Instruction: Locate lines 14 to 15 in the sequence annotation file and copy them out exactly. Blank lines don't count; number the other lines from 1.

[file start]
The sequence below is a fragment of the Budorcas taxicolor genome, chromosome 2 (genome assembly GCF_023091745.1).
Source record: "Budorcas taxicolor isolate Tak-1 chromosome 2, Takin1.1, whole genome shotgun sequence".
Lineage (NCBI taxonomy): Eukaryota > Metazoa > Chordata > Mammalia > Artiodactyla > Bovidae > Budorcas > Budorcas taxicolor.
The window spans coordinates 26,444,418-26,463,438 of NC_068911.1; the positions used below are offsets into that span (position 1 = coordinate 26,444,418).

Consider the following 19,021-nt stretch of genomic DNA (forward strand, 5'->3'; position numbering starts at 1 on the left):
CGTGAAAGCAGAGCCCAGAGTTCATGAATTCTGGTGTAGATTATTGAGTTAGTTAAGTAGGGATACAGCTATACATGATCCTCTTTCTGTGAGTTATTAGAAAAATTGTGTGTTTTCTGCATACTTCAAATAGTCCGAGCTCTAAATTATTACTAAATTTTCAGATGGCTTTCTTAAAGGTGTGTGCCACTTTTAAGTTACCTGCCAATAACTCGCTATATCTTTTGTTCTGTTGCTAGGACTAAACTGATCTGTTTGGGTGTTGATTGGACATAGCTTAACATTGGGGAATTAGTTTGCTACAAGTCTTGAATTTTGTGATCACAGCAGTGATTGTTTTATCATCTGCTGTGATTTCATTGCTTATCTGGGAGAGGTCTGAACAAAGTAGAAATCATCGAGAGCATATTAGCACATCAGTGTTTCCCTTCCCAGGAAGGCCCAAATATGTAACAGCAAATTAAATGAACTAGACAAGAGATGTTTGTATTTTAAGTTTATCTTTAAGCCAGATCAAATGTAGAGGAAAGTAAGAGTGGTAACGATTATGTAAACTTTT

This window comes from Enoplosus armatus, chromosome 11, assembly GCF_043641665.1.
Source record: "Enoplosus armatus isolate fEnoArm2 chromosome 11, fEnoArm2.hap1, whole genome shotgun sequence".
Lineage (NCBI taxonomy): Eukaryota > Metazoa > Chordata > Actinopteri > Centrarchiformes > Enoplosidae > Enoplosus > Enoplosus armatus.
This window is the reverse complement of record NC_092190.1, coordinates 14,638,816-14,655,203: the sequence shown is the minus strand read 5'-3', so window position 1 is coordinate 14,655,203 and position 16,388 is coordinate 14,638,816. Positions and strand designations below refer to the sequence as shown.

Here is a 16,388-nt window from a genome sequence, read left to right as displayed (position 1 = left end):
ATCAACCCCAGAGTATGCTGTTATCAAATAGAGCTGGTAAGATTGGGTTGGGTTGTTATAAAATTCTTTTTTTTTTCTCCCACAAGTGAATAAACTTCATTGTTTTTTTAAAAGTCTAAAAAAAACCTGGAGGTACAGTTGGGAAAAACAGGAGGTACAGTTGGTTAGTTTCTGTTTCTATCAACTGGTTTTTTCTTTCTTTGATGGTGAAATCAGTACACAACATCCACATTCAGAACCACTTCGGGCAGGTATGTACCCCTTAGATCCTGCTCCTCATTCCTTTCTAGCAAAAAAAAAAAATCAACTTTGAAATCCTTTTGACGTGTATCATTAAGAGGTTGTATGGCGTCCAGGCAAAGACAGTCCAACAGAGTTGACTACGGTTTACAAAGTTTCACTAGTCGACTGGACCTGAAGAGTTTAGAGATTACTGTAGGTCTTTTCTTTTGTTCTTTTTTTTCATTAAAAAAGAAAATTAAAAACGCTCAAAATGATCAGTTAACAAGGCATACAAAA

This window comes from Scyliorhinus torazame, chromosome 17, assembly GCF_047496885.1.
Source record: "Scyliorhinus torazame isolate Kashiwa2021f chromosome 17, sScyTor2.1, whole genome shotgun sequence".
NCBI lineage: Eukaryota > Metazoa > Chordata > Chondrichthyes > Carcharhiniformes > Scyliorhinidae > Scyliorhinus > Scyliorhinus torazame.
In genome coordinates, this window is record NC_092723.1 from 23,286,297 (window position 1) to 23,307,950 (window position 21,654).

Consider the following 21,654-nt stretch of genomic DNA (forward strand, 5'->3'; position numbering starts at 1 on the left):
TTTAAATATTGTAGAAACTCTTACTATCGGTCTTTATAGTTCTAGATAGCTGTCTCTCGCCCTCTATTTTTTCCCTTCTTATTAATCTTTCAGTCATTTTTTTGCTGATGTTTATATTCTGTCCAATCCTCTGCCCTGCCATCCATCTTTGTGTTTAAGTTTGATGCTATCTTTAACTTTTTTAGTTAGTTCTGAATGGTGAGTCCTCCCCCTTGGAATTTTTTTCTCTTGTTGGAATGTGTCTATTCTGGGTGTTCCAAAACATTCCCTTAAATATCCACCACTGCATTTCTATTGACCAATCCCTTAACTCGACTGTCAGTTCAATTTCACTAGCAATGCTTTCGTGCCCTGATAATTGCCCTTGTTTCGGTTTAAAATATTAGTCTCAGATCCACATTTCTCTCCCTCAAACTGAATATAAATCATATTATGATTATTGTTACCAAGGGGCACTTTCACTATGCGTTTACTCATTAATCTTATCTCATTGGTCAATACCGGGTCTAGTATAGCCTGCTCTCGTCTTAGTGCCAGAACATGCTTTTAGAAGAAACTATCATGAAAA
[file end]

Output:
Source record: "Scyliorhinus torazame isolate Kashiwa2021f chromosome 17, sScyTor2.1, whole genome shotgun sequence".
NCBI lineage: Eukaryota > Metazoa > Chordata > Chondrichthyes > Carcharhiniformes > Scyliorhinidae > Scyliorhinus > Scyliorhinus torazame.